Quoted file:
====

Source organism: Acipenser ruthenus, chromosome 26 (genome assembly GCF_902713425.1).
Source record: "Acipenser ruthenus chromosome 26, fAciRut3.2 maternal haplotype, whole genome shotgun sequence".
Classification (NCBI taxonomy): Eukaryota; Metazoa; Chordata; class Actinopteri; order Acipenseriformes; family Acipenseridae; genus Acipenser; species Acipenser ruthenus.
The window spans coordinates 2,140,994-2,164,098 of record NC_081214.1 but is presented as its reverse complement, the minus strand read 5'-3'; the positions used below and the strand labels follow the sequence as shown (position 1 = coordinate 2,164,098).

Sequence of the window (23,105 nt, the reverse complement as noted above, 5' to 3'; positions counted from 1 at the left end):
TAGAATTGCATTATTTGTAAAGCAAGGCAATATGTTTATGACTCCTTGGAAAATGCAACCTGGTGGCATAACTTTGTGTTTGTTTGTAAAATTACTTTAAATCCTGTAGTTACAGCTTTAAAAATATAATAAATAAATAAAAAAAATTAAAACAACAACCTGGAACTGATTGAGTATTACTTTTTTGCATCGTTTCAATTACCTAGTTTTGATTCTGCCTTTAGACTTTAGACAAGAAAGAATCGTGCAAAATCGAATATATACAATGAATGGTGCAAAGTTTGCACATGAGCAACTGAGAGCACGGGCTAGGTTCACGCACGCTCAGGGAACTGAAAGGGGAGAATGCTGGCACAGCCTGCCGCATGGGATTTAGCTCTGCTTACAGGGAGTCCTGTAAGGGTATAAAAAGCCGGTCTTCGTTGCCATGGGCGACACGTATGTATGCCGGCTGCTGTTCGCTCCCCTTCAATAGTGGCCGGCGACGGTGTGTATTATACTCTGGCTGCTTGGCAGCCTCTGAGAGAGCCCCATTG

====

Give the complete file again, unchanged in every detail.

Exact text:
Source organism: Acipenser ruthenus, chromosome 26 (genome assembly GCF_902713425.1).
Source record: "Acipenser ruthenus chromosome 26, fAciRut3.2 maternal haplotype, whole genome shotgun sequence".
Classification (NCBI taxonomy): Eukaryota; Metazoa; Chordata; class Actinopteri; order Acipenseriformes; family Acipenseridae; genus Acipenser; species Acipenser ruthenus.
The window spans coordinates 2,140,994-2,164,098 of record NC_081214.1 but is presented as its reverse complement, the minus strand read 5'-3'; the positions used below and the strand labels follow the sequence as shown (position 1 = coordinate 2,164,098).

Sequence of the window (23,105 nt, the reverse complement as noted above, 5' to 3'; positions counted from 1 at the left end):
TAGAATTGCATTATTTGTAAAGCAAGGCAATATGTTTATGACTCCTTGGAAAATGCAACCTGGTGGCATAACTTTGTGTTTGTTTGTAAAATTACTTTAAATCCTGTAGTTACAGCTTTAAAAATATAATAAATAAATAAAAAAAATTAAAACAACAACCTGGAACTGATTGAGTATTACTTTTTTGCATCGTTTCAATTACCTAGTTTTGATTCTGCCTTTAGACTTTAGACAAGAAAGAATCGTGCAAAATCGAATATATACAATGAATGGTGCAAAGTTTGCACATGAGCAACTGAGAGCACGGGCTAGGTTCACGCACGCTCAGGGAACTGAAAGGGGAGAATGCTGGCACAGCCTGCCGCATGGGATTTAGCTCTGCTTACAGGGAGTCCTGTAAGGGTATAAAAAGCCGGTCTTCGTTGCCATGGGCGACACGTATGTATGCCGGCTGCTGTTCGCTCCCCTTCAATAGTGGCCGGCGACGGTGTGTATTATACTCTGGCTGCTTGGCAGCCTCTGAGAGAGCCCCATTG